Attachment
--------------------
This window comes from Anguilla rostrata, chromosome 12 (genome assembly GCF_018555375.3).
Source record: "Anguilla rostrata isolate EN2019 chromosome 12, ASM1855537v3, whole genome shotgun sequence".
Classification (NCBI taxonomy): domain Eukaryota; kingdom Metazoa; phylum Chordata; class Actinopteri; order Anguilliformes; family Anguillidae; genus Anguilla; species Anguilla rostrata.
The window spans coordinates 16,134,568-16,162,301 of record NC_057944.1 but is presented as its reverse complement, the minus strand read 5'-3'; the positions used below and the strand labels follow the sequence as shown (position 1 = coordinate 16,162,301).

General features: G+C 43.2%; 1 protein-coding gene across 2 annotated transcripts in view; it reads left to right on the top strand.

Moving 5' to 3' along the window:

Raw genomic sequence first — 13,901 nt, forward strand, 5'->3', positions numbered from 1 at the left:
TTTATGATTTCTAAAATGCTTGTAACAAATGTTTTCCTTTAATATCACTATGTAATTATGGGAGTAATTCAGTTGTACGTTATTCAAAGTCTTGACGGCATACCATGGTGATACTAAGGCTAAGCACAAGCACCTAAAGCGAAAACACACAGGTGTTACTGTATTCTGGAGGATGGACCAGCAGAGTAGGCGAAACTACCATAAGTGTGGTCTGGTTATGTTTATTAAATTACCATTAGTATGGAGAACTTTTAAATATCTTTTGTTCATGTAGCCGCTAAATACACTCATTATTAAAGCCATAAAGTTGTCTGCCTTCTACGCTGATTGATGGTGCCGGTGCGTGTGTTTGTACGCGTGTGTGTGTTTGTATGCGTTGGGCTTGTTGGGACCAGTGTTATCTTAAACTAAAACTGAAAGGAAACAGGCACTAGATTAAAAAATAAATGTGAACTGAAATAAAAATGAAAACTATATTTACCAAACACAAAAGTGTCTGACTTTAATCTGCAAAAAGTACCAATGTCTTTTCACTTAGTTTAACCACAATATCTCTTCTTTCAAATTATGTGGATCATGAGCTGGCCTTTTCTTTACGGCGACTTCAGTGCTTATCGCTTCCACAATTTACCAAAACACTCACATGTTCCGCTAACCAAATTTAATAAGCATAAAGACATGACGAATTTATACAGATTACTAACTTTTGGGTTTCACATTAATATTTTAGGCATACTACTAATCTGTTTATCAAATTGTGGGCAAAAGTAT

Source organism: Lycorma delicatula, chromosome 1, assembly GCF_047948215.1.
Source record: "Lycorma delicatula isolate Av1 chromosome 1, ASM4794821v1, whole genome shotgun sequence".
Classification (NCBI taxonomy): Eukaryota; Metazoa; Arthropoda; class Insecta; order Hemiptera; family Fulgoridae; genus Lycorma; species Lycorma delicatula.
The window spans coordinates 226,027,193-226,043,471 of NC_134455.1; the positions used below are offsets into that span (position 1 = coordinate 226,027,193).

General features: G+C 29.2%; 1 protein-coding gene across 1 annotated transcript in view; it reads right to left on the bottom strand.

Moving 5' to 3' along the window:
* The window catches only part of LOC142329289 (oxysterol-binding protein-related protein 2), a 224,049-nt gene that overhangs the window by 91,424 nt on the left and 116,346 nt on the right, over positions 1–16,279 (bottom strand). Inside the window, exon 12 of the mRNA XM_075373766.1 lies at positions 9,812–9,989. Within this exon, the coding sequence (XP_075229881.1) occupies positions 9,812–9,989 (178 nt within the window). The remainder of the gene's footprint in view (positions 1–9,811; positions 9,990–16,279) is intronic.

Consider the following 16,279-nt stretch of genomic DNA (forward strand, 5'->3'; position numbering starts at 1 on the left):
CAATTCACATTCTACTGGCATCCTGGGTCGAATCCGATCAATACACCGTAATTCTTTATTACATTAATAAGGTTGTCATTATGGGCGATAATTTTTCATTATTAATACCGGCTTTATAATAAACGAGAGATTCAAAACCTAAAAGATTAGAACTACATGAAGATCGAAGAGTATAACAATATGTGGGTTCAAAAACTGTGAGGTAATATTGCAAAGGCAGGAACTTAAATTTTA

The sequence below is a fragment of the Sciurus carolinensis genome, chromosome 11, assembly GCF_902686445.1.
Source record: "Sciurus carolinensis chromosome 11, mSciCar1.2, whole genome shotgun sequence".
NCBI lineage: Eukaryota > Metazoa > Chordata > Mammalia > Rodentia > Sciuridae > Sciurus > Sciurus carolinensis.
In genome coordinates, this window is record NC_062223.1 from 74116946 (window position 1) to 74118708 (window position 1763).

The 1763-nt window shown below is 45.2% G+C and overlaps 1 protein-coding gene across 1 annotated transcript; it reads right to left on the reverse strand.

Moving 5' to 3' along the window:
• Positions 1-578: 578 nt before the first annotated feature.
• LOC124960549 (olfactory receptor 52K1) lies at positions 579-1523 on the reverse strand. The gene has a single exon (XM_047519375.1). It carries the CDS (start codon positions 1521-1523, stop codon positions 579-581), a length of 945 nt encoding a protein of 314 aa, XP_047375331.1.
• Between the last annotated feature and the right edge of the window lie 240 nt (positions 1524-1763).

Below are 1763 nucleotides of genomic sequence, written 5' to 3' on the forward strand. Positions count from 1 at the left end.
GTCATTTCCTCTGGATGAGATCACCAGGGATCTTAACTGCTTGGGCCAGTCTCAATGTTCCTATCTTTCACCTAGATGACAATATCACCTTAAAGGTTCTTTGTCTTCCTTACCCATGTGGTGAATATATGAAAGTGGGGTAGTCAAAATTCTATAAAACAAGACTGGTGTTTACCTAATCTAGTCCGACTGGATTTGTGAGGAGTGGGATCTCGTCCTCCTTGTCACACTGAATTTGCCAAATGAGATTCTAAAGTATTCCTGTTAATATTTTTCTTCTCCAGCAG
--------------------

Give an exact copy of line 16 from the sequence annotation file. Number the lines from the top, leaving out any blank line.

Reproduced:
Consider the following 16,279-nt stretch of genomic DNA (forward strand, 5'->3'; position numbering starts at 1 on the left):